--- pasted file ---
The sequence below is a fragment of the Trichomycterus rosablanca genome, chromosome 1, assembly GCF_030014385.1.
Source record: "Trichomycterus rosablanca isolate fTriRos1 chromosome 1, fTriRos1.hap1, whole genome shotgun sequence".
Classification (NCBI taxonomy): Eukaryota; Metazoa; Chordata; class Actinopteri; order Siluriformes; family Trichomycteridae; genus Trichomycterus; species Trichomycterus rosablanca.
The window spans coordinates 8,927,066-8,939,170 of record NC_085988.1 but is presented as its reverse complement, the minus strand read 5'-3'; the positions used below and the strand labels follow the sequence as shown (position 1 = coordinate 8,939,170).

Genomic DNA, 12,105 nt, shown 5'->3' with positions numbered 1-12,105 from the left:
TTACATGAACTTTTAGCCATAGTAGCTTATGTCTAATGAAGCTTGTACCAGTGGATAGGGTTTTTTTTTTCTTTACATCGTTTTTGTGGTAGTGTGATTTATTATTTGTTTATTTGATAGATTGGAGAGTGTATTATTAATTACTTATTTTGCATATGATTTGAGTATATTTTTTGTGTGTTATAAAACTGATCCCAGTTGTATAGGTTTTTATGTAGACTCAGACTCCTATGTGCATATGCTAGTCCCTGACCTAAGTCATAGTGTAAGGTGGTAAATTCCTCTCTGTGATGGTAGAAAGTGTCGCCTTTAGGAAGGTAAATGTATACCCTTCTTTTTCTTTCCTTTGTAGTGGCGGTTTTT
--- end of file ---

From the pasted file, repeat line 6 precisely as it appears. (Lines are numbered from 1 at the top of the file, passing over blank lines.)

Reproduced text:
TTACATGAACTTTTAGCCATAGTAGCTTATGTCTAATGAAGCTTGTACCAGTGGATAGGGTTTTTTTTTTCTTTACATCGTTTTTGTGGTAGTGTGATTTATTATTTGTTTATTTGATAGATTGGAGAGTGTATTATTAATTACTTATTTTGCATATGATTTGAGTATATTTTTTGTGTGTTATAAAACTGATCCCAGTTGTATAGGTTTTTATGTAGACTCAGACTCCTATGTGCATATGCTAGTCCCTGACCTAAGTCATAGTGTAAGGTGGTAAATTCCTCTCTGTGATGGTAGAAAGTGTCGCCTTTAGGAAGGTAAATGTATACCCTTCTTTTTCTTTCCTTTGTAGTGGCGGTTTTT